And here it is attached without the roof. You will notice I cut 2 entrance holes to this nest box, the other has 3 holes. To get the eggs I have to open one door which gives me access to both boxes. This is OK for me because I like to check the girls and I keep 3 water buckets hanging from the rafters (nipples on bottom) which I like to check too. I have plans on adding guttering to collect water too, but that is on the back burner right now. Currently feeding is inside, but will switch to exterior when they get moved to the back yard but there is one more thing to do before moving…
On the back wall I centered and drew the outline for my automated pop door.
The installation was slowed due to noisy hens… but really only took about an hour. I cannot tell you how much I really like the “Pullet-Shut” door. Cost was worth every penny! Since my whole coop is wired, this was a no brainer!
Tall grass was waiting for the hens on their first day out.
One other item I added to the coop was a stairs. This is made out of scrap fence pickets like so many other items and hinged to their “porch” with bolts. It took them a couple of days to learn the stairs, but now they have no problems.
Touching on the electronics, there really is only a few items you need to make your coop solar. First (of course) is the solar panel, charge controller, and a battery (or 4 in my case). The only other NEEDED item is the green part in the center of the picture above. This is a distribution module board. They cost under $20 (mine was $16.50 with shipping) and will make your life EASIER! Power OUT from the charge controller comes into the control box (cheap $2 tackle box) and the RED wire feed P1 and the BLACK wire feeds P2. Then the board splits the power to TWELVE circuits (misnomer) and then you just plug each item into the module as you add them. In my case I have the thermal control board that turns the fans off and on, the automatic door (self-controlled), and a timer for the lights.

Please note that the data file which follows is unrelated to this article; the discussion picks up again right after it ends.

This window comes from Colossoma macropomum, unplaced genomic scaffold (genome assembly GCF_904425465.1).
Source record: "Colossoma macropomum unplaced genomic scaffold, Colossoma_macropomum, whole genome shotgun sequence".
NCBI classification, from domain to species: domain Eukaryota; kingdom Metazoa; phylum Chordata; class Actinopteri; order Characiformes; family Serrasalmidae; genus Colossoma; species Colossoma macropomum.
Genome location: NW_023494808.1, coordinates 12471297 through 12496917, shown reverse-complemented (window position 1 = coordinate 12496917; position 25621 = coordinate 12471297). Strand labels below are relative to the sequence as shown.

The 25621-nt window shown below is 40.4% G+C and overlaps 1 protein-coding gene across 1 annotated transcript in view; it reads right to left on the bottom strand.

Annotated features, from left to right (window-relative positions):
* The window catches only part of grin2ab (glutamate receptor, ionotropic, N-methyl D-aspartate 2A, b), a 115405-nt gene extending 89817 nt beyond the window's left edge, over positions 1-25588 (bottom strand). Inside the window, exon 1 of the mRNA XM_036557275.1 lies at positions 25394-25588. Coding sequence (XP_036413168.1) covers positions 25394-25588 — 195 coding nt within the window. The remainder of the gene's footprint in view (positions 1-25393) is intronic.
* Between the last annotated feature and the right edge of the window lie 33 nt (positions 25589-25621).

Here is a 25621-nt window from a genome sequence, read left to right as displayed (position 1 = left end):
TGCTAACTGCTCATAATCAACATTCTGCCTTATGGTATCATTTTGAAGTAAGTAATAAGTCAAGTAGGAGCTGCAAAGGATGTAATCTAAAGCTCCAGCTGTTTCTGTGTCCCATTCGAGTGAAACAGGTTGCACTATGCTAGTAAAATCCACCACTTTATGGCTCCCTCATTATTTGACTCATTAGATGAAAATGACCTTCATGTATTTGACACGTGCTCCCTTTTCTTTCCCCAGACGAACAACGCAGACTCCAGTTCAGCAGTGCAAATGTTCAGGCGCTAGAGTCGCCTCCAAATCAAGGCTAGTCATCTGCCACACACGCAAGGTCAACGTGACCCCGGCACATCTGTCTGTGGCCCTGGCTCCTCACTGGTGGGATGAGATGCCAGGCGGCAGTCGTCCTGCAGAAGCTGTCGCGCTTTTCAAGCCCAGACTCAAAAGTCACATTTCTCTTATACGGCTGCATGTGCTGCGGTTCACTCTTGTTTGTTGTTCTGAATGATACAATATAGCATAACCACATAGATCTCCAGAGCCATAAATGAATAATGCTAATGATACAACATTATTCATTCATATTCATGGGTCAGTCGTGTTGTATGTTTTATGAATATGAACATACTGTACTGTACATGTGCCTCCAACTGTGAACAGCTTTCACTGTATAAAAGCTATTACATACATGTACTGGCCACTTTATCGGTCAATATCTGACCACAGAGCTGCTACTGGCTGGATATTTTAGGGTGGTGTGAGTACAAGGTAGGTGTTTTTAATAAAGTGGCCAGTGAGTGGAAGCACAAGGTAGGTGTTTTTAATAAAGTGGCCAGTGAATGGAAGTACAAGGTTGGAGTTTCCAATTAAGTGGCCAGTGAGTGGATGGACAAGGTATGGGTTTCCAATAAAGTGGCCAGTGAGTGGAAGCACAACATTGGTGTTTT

A word on lights: depending on what you get you may have to add a fuse. What comes into the module board is what comes out. If I come up with a solution (or you have one) I will share.
A word of Solar: You will need to calculate how much power you expect to use (then double that!) before you purchase. Do NOT skimp on batteries. I have 35Ah total with 4 batteries in parallel. I wish I had purchased one 50Ah or larger, but that is an upgrade for later. When you buy your panel look for a kit that includes panel/charge controller/wire/mounts (and battery if possible!). Cost for mine was about $125 for 100watts. Before buying ask the seller to email you a copy of the instructions. It helps.
Final thoughts: I hope someone finds use for this write-up as I really enjoyed building and sharing my experience.
Since I had moved the coop into the back 2 acres I have had to add the electric poultry netting to keep them close to the coop. First few nights I would find them roosting in bushes or around the bee hives. Most of the dogs don’t bother them, but my beagle tries to get them so this netting keeps her out and the hens in. I like it, and the solar panel has no issues keeping it powered day and night.